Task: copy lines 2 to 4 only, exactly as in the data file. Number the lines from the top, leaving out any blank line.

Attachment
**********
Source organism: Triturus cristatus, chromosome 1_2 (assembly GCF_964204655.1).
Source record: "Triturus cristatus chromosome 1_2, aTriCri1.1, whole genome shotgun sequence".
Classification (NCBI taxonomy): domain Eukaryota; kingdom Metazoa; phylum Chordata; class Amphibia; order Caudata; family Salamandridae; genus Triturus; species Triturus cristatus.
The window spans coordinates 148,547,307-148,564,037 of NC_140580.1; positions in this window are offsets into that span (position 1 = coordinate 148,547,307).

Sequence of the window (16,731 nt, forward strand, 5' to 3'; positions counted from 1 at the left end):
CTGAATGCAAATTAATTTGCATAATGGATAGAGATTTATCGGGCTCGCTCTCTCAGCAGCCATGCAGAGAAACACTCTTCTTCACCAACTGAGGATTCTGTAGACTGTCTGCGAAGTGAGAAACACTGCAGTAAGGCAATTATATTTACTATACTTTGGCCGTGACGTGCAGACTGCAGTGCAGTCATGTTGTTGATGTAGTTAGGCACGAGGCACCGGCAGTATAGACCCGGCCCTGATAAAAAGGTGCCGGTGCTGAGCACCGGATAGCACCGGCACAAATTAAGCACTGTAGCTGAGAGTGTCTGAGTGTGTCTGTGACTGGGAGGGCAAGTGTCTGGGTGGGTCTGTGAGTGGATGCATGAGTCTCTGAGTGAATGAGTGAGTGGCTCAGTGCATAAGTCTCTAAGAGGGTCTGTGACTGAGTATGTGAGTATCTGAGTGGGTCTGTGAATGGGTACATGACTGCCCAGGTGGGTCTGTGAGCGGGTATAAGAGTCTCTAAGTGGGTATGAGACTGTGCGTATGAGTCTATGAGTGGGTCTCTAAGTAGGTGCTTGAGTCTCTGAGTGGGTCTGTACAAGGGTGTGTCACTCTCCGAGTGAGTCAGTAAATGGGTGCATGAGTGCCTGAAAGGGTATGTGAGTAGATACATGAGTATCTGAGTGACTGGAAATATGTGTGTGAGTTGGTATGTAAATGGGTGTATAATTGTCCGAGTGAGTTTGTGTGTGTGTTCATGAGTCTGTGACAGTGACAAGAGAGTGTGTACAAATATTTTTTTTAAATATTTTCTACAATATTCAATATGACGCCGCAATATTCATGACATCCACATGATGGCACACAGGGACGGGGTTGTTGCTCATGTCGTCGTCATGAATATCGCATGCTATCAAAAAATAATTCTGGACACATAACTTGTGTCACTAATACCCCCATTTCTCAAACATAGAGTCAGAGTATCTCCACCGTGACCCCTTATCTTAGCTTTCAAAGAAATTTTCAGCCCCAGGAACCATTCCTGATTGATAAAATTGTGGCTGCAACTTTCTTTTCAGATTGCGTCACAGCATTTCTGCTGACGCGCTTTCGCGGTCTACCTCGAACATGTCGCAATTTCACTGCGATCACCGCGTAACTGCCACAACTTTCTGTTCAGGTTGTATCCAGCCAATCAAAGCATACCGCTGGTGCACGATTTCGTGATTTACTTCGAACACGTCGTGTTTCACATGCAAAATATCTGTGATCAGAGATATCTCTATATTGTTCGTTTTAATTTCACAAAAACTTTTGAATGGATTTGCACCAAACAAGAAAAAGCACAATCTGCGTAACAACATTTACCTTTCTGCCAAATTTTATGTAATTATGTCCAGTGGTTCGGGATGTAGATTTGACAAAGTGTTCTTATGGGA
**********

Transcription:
Source record: "Triturus cristatus chromosome 1_2, aTriCri1.1, whole genome shotgun sequence".
Classification (NCBI taxonomy): domain Eukaryota; kingdom Metazoa; phylum Chordata; class Amphibia; order Caudata; family Salamandridae; genus Triturus; species Triturus cristatus.
The window spans coordinates 148,547,307-148,564,037 of NC_140580.1; positions in this window are offsets into that span (position 1 = coordinate 148,547,307).